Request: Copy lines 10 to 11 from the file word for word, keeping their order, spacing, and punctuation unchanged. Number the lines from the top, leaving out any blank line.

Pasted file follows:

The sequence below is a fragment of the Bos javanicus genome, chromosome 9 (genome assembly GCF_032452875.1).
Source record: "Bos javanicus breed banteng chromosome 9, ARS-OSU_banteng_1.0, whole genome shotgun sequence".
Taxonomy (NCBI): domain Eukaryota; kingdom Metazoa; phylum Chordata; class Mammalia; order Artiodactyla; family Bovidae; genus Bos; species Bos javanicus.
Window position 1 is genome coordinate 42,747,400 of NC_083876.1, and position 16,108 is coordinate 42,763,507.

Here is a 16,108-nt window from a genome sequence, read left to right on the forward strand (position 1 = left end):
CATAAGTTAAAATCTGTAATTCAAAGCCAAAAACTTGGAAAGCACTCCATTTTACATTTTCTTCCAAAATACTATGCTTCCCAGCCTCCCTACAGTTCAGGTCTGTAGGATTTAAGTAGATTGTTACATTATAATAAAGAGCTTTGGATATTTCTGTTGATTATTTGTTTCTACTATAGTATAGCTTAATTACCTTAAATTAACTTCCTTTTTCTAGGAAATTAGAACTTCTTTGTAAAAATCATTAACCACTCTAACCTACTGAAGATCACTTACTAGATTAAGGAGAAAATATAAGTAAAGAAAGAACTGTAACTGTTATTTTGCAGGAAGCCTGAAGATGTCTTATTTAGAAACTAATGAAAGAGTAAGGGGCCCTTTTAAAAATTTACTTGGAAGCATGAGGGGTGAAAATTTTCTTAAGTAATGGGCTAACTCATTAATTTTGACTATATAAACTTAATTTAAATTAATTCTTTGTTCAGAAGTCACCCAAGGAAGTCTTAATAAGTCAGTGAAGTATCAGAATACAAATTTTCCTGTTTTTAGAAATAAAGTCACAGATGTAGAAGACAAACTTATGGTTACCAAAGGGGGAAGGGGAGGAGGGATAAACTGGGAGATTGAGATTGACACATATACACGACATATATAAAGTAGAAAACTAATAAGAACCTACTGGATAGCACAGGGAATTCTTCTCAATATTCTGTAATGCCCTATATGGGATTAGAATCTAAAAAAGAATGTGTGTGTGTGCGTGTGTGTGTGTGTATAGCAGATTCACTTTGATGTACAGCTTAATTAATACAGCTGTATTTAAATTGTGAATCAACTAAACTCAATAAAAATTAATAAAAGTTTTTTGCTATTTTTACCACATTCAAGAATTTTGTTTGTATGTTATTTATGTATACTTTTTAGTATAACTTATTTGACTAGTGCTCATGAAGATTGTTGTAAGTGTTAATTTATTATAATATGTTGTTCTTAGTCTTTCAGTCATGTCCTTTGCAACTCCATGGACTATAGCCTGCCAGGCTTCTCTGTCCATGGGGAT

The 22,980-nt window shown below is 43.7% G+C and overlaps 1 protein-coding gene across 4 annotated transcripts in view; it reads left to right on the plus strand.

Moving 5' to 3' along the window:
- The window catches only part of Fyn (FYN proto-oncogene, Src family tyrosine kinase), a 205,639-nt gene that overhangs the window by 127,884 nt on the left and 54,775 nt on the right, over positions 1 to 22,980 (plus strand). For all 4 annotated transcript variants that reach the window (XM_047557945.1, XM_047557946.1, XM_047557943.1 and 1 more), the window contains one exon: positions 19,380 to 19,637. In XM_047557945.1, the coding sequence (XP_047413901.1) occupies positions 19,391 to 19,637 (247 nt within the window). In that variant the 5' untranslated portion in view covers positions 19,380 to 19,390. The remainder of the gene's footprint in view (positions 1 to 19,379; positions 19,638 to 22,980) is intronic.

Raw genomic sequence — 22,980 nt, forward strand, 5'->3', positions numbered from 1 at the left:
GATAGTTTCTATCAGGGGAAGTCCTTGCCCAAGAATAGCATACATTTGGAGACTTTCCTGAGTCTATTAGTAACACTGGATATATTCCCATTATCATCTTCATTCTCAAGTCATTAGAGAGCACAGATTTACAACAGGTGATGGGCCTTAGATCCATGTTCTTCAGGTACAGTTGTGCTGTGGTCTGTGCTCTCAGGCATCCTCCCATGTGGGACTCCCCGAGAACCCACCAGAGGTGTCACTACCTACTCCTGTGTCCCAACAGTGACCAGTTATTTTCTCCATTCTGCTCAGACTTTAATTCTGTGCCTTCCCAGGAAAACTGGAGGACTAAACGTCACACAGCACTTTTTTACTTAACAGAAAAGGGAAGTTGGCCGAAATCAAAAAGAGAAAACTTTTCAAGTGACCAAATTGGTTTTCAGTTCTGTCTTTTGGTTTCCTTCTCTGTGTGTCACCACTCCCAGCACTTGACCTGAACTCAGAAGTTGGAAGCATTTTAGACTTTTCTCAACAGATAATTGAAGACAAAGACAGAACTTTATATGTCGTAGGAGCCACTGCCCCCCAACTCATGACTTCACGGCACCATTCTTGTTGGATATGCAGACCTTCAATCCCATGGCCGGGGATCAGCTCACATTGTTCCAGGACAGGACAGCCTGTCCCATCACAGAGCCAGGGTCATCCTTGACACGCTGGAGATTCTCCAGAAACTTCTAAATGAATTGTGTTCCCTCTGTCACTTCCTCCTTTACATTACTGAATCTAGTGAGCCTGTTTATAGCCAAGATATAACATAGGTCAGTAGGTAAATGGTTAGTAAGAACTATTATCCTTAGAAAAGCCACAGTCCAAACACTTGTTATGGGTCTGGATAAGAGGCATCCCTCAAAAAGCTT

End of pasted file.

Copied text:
Raw genomic sequence — 22,980 nt, forward strand, 5'->3', positions numbered from 1 at the left:
GATAGTTTCTATCAGGGGAAGTCCTTGCCCAAGAATAGCATACATTTGGAGACTTTCCTGAGTCTATTAGTAACACTGGATATATTCCCATTATCATCTTCATTCTCAAGTCATTAGAGAGCACAGATTTACAACAGGTGATGGGCCTTAGATCCATGTTCTTCAGGTACAGTTGTGCTGTGGTCTGTGCTCTCAGGCATCCTCCCATGTGGGACTCCCCGAGAACCCACCAGAGGTGTCACTACCTACTCCTGTGTCCCAACAGTGACCAGTTATTTTCTCCATTCTGCTCAGACTTTAATTCTGTGCCTTCCCAGGAAAACTGGAGGACTAAACGTCACACAGCACTTTTTTACTTAACAGAAAAGGGAAGTTGGCCGAAATCAAAAAGAGAAAACTTTTCAAGTGACCAAATTGGTTTTCAGTTCTGTCTTTTGGTTTCCTTCTCTGTGTGTCACCACTCCCAGCACTTGACCTGAACTCAGAAGTTGGAAGCATTTTAGACTTTTCTCAACAGATAATTGAAGACAAAGACAGAACTTTATATGTCGTAGGAGCCACTGCCCCCCAACTCATGACTTCACGGCACCATTCTTGTTGGATATGCAGACCTTCAATCCCATGGCCGGGGATCAGCTCACATTGTTCCAGGACAGGACAGCCTGTCCCATCACAGAGCCAGGGTCATCCTTGACACGCTGGAGATTCTCCAGAAACTTCTAAATGAATTGTGTTCCCTCTGTCACTTCCTCCTTTACATTACTGAATCTAGTGAGCCTGTTTATAGCCAAGATATAACATAGGTCAGTAGGTAAATGGTTAGTAAGAACTATTATCCTTAGAAAAGCCACAGTCCAAACACTTGTTATGGGTCTGGATAAGAGGCATCCCTCAAAAAGCTT